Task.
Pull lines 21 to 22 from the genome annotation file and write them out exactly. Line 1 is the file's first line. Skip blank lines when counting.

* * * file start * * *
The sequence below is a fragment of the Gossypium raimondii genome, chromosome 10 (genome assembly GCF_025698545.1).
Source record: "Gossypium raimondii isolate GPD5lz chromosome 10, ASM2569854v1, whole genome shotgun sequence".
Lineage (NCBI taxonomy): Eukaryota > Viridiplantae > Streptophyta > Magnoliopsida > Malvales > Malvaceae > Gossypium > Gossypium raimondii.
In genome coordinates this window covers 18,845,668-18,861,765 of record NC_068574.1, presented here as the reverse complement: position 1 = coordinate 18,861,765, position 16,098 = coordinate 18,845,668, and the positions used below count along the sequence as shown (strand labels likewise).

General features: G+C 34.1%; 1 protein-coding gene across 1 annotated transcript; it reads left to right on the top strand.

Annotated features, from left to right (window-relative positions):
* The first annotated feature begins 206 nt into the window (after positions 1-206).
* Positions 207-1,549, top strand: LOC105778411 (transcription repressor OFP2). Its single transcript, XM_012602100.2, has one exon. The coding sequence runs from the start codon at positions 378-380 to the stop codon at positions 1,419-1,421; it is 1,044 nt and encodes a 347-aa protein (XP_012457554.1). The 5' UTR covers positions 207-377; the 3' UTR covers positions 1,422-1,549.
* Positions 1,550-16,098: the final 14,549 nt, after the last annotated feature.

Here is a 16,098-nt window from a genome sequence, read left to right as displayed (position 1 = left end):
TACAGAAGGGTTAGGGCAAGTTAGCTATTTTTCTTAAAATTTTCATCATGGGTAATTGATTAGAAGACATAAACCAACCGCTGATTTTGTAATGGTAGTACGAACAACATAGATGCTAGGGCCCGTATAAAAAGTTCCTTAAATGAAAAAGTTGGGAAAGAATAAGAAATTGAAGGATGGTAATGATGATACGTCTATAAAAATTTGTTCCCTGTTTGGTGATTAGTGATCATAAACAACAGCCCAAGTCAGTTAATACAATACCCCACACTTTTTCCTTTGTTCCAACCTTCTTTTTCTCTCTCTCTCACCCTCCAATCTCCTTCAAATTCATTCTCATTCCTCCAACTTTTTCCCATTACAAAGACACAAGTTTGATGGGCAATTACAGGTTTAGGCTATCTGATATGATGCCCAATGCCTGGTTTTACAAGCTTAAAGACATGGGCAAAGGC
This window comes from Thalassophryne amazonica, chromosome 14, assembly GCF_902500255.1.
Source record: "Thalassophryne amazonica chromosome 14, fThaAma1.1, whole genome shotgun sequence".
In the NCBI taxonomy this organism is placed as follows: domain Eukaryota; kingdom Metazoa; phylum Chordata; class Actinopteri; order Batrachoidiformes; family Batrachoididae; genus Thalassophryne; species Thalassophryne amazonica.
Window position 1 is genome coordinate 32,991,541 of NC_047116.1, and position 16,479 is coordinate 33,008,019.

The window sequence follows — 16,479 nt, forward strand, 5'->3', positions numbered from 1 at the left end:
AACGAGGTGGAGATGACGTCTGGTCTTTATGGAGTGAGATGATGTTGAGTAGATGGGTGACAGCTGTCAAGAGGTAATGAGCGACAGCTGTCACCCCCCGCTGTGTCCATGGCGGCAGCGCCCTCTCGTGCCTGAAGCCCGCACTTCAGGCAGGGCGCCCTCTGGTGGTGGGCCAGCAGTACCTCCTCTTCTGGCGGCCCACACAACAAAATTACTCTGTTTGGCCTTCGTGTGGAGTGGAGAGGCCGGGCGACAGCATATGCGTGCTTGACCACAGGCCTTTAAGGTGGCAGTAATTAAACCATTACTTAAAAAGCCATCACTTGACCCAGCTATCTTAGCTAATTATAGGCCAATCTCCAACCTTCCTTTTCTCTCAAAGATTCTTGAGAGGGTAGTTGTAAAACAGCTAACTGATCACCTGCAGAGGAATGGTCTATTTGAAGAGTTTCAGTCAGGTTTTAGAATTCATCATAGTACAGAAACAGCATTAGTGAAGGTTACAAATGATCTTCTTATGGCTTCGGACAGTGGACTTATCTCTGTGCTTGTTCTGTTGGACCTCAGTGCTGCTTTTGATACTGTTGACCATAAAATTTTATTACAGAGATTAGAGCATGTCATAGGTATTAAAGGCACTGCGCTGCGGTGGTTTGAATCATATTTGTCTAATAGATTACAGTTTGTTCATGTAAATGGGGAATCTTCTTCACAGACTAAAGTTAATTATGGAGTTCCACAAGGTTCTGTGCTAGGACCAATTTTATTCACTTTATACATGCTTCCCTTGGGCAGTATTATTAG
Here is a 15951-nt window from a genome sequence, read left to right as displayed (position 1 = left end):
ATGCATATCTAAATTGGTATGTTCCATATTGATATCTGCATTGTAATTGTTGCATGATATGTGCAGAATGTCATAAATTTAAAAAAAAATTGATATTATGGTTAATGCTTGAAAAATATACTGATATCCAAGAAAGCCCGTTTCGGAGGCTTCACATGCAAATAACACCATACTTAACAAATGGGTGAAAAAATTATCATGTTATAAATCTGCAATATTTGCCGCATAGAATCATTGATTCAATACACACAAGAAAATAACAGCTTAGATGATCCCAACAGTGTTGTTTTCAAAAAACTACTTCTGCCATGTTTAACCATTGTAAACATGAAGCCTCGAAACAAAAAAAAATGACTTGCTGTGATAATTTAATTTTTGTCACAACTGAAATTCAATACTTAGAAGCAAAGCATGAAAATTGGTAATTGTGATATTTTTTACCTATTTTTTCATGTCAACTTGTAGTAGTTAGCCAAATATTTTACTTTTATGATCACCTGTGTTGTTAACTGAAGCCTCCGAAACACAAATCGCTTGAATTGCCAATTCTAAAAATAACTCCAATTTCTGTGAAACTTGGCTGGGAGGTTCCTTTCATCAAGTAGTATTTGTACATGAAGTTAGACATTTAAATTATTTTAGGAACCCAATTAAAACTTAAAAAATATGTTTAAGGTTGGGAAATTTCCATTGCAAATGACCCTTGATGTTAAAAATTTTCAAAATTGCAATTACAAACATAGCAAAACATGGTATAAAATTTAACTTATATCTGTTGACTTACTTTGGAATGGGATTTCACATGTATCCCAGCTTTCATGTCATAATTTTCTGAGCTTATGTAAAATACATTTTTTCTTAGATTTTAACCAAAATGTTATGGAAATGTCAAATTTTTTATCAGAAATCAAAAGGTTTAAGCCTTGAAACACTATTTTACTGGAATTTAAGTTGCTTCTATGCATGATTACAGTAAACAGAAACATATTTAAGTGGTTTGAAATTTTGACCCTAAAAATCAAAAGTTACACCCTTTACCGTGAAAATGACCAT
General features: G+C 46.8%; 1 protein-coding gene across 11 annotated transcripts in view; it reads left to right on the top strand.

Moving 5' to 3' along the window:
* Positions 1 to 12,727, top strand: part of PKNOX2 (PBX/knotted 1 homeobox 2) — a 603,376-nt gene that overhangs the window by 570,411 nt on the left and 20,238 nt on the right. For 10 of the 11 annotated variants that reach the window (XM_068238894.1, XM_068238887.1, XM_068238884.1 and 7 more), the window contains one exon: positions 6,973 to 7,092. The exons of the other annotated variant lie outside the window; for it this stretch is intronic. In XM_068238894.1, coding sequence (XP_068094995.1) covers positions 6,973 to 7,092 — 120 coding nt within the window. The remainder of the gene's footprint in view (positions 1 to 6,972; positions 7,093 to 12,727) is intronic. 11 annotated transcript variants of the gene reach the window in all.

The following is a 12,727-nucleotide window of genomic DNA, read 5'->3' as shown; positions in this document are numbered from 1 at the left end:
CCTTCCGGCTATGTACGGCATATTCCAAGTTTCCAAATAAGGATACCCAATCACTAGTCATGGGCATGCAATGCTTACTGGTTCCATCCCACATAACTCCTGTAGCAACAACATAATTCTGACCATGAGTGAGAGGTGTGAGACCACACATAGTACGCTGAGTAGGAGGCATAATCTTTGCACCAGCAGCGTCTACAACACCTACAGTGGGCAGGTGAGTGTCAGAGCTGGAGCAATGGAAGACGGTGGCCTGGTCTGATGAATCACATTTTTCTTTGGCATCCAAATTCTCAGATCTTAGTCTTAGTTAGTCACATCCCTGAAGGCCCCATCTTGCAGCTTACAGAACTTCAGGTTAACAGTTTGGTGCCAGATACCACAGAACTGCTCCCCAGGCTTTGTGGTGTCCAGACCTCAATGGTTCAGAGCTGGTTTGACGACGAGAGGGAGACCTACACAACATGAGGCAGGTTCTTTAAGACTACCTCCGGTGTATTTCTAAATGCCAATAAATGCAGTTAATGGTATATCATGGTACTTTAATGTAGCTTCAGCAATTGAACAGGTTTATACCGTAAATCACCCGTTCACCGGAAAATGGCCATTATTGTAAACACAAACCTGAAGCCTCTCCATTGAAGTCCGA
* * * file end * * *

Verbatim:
Moving 5' to 3' along the window:
* Positions 1 to 12,727, top strand: part of PKNOX2 (PBX/knotted 1 homeobox 2) — a 603,376-nt gene that overhangs the window by 570,411 nt on the left and 20,238 nt on the right. For 10 of the 11 annotated variants that reach the window (XM_068238894.1, XM_068238887.1, XM_068238884.1 and 7 more), the window contains one exon: positions 6,973 to 7,092. The exons of the other annotated variant lie outside the window; for it this stretch is intronic. In XM_068238894.1, coding sequence (XP_068094995.1) covers positions 6,973 to 7,092 — 120 coding nt within the window. The remainder of the gene's footprint in view (positions 1 to 6,972; positions 7,093 to 12,727) is intronic. 11 annotated transcript variants of the gene reach the window in all.